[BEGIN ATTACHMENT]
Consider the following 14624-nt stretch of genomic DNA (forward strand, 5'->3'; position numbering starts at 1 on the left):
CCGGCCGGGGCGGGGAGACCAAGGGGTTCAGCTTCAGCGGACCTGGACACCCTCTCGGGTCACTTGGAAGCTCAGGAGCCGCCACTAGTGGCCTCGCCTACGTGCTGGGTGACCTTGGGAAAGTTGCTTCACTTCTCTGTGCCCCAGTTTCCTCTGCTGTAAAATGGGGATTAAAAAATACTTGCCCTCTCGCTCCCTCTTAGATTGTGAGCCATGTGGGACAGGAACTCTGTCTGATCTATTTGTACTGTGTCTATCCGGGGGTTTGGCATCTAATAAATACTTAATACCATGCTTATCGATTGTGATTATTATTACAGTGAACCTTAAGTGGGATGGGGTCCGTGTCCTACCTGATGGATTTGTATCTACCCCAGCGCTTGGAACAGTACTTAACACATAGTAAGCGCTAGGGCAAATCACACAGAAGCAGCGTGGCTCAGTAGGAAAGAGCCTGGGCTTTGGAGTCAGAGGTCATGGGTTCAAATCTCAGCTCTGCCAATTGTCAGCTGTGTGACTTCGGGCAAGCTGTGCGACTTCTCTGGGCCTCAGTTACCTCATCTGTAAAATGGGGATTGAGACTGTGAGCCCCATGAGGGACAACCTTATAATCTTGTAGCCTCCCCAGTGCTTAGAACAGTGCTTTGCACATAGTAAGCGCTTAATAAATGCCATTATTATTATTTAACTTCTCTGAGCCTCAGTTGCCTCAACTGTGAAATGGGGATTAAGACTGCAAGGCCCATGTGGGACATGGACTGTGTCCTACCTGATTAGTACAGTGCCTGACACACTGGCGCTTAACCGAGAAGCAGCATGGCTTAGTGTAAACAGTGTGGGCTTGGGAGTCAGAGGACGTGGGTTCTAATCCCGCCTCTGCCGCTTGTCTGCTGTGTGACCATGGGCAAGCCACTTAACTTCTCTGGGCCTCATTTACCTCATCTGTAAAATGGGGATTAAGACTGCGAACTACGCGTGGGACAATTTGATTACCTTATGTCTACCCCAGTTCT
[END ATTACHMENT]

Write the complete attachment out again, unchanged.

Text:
Consider the following 14624-nt stretch of genomic DNA (forward strand, 5'->3'; position numbering starts at 1 on the left):
CCGGCCGGGGCGGGGAGACCAAGGGGTTCAGCTTCAGCGGACCTGGACACCCTCTCGGGTCACTTGGAAGCTCAGGAGCCGCCACTAGTGGCCTCGCCTACGTGCTGGGTGACCTTGGGAAAGTTGCTTCACTTCTCTGTGCCCCAGTTTCCTCTGCTGTAAAATGGGGATTAAAAAATACTTGCCCTCTCGCTCCCTCTTAGATTGTGAGCCATGTGGGACAGGAACTCTGTCTGATCTATTTGTACTGTGTCTATCCGGGGGTTTGGCATCTAATAAATACTTAATACCATGCTTATCGATTGTGATTATTATTACAGTGAACCTTAAGTGGGATGGGGTCCGTGTCCTACCTGATGGATTTGTATCTACCCCAGCGCTTGGAACAGTACTTAACACATAGTAAGCGCTAGGGCAAATCACACAGAAGCAGCGTGGCTCAGTAGGAAAGAGCCTGGGCTTTGGAGTCAGAGGTCATGGGTTCAAATCTCAGCTCTGCCAATTGTCAGCTGTGTGACTTCGGGCAAGCTGTGCGACTTCTCTGGGCCTCAGTTACCTCATCTGTAAAATGGGGATTGAGACTGTGAGCCCCATGAGGGACAACCTTATAATCTTGTAGCCTCCCCAGTGCTTAGAACAGTGCTTTGCACATAGTAAGCGCTTAATAAATGCCATTATTATTATTTAACTTCTCTGAGCCTCAGTTGCCTCAACTGTGAAATGGGGATTAAGACTGCAAGGCCCATGTGGGACATGGACTGTGTCCTACCTGATTAGTACAGTGCCTGACACACTGGCGCTTAACCGAGAAGCAGCATGGCTTAGTGTAAACAGTGTGGGCTTGGGAGTCAGAGGACGTGGGTTCTAATCCCGCCTCTGCCGCTTGTCTGCTGTGTGACCATGGGCAAGCCACTTAACTTCTCTGGGCCTCATTTACCTCATCTGTAAAATGGGGATTAAGACTGCGAACTACGCGTGGGACAATTTGATTACCTTATGTCTACCCCAGTTCT